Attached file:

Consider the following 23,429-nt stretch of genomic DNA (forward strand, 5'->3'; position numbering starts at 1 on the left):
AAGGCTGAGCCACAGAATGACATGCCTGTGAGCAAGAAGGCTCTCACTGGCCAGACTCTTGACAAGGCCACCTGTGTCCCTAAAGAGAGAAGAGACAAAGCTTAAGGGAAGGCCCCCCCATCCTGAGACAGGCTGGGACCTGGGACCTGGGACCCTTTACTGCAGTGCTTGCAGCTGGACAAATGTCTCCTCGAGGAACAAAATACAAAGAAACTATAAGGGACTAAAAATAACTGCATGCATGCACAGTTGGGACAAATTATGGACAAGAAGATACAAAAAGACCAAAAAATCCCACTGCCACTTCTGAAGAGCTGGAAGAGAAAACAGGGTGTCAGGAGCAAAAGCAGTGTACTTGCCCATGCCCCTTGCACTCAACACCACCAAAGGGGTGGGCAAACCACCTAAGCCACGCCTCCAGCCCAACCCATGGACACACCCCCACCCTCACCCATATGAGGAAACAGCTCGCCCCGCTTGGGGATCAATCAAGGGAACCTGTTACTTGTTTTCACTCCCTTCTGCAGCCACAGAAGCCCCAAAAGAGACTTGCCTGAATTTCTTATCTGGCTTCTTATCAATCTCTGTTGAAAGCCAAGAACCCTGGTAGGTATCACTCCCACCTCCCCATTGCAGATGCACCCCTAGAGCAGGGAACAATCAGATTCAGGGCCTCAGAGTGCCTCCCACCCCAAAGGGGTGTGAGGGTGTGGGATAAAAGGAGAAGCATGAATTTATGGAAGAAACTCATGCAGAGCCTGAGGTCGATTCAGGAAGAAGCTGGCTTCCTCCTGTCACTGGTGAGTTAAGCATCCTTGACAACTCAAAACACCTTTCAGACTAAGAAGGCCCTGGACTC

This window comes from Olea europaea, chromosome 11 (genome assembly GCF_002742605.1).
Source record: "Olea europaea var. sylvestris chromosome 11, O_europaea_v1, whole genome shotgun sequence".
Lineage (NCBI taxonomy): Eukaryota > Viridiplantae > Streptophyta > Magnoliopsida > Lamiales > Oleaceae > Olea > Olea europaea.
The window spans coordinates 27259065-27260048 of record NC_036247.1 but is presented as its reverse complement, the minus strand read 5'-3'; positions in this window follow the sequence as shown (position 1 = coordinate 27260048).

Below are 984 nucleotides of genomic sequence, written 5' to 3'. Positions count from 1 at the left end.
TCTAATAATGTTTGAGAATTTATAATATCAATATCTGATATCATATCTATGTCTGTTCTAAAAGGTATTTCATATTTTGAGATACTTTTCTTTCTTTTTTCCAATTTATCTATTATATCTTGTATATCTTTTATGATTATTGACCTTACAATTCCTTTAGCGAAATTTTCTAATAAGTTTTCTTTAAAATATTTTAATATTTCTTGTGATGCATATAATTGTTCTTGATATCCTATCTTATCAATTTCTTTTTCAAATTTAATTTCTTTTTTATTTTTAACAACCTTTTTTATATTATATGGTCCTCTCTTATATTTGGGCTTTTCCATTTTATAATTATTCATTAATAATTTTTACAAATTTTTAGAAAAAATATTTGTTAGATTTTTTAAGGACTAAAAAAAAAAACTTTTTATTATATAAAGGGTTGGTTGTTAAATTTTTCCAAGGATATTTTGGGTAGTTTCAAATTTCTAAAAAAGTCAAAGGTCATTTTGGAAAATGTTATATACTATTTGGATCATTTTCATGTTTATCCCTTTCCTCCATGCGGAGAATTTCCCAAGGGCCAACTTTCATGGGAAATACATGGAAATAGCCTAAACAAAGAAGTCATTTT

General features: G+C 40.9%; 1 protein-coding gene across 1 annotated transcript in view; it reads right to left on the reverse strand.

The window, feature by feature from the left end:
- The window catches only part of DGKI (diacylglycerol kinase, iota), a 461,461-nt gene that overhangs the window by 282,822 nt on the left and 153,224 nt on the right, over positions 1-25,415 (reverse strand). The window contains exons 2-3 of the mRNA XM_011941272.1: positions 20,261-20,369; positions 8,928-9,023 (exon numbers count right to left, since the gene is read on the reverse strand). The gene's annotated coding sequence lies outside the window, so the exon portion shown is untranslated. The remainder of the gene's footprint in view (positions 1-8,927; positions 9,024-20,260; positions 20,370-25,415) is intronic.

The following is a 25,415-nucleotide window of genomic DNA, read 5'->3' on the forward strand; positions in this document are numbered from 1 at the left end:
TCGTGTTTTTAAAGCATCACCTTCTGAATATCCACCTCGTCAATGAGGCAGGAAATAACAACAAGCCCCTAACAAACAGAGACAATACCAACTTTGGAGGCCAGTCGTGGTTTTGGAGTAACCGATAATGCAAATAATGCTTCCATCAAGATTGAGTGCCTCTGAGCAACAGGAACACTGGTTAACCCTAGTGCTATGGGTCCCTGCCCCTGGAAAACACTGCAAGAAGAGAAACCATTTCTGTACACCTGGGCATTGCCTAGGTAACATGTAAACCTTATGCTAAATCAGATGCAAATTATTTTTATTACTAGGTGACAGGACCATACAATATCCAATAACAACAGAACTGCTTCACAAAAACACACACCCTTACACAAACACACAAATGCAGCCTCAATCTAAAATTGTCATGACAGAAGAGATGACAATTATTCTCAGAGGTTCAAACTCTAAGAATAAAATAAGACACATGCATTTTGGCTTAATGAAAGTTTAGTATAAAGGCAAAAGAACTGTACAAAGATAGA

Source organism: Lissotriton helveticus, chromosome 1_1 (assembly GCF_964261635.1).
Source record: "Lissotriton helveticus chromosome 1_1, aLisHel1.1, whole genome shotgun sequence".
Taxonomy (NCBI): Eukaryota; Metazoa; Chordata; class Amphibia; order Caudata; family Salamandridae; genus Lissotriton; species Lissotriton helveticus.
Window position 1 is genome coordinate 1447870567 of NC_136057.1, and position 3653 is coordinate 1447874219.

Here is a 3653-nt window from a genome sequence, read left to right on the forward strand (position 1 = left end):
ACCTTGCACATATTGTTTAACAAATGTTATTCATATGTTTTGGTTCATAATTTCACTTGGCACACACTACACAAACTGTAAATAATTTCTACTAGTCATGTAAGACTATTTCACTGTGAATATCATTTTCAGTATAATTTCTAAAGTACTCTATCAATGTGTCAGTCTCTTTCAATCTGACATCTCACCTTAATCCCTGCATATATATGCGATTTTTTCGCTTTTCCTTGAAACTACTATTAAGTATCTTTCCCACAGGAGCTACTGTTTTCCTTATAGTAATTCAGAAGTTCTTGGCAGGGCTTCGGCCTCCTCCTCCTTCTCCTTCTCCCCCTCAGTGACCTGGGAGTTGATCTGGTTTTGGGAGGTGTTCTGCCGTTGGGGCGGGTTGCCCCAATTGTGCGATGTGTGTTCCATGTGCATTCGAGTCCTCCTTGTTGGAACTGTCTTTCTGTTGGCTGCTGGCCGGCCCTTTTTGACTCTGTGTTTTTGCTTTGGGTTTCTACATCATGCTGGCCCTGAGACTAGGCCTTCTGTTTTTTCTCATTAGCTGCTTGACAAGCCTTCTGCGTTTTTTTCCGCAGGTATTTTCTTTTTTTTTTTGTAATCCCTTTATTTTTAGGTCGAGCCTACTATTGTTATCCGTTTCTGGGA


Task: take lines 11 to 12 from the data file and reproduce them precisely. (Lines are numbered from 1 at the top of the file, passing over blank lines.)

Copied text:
- The window catches only part of DGKI (diacylglycerol kinase, iota), a 461,461-nt gene that overhangs the window by 282,822 nt on the left and 153,224 nt on the right, over positions 1-25,415 (reverse strand). The window contains exons 2-3 of the mRNA XM_011941272.1: positions 20,261-20,369; positions 8,928-9,023 (exon numbers count right to left, since the gene is read on the reverse strand). The gene's annotated coding sequence lies outside the window, so the exon portion shown is untranslated. The remainder of the gene's footprint in view (positions 1-8,927; positions 9,024-20,260; positions 20,370-25,415) is intronic.

The following is a 25,415-nucleotide window of genomic DNA, read 5'->3' on the forward strand; positions in this document are numbered from 1 at the left end: